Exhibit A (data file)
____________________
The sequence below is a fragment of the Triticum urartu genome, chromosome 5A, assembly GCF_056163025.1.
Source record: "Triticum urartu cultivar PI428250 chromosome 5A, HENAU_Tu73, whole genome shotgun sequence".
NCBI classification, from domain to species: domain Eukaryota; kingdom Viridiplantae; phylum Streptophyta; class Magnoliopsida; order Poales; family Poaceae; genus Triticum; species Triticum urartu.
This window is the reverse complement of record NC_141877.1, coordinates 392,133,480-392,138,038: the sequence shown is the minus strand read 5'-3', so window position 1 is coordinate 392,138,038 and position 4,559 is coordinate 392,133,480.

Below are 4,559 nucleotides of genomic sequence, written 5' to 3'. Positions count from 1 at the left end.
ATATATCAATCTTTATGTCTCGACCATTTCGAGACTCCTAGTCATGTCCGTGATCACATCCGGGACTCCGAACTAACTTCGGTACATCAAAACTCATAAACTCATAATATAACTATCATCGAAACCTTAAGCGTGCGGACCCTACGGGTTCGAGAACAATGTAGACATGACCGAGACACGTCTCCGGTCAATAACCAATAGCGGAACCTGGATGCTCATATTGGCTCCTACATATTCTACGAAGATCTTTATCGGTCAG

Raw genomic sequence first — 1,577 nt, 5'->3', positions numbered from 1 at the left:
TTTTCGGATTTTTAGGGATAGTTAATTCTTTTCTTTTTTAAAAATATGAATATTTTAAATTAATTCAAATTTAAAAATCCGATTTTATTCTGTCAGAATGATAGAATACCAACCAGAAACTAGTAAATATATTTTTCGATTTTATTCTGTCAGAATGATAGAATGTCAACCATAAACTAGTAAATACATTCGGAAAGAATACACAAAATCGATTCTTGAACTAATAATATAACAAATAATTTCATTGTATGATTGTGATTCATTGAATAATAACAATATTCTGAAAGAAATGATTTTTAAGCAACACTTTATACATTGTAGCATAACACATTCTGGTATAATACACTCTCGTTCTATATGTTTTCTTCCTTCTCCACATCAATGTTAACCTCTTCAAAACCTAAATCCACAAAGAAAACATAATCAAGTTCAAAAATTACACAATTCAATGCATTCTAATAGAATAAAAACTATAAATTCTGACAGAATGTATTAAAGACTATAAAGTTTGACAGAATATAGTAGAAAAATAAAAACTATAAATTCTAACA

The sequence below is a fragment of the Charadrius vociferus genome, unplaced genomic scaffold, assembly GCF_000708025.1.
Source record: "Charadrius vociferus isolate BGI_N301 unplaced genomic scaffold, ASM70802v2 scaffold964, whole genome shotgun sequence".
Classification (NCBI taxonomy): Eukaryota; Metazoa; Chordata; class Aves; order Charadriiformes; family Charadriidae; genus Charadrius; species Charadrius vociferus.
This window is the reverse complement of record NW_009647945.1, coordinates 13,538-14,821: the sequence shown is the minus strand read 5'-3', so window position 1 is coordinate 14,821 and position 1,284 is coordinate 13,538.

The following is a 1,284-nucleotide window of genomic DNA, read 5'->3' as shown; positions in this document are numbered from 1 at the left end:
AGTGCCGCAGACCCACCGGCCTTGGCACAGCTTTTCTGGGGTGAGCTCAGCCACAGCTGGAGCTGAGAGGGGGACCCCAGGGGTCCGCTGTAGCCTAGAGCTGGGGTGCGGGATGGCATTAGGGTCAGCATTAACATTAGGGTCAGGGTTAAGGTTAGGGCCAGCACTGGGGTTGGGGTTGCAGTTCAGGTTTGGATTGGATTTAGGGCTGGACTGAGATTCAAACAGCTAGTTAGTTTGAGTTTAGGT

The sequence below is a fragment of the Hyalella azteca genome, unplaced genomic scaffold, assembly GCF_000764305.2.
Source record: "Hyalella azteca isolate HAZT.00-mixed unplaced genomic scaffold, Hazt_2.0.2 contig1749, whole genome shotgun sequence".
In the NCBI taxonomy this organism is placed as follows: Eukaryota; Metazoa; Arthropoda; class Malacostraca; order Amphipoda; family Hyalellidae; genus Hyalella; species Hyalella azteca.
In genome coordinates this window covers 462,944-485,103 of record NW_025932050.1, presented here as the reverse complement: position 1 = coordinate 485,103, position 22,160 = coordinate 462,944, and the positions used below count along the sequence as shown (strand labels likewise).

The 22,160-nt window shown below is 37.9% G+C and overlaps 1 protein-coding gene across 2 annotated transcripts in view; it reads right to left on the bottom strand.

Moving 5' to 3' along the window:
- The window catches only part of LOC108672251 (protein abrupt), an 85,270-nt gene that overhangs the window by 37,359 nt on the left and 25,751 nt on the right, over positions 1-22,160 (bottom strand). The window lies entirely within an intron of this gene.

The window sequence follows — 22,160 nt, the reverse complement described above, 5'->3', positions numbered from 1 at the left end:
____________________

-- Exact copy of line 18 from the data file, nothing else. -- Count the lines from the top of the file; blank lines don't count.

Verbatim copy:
In genome coordinates this window covers 462,944-485,103 of record NW_025932050.1, presented here as the reverse complement: position 1 = coordinate 485,103, position 22,160 = coordinate 462,944, and the positions used below count along the sequence as shown (strand labels likewise).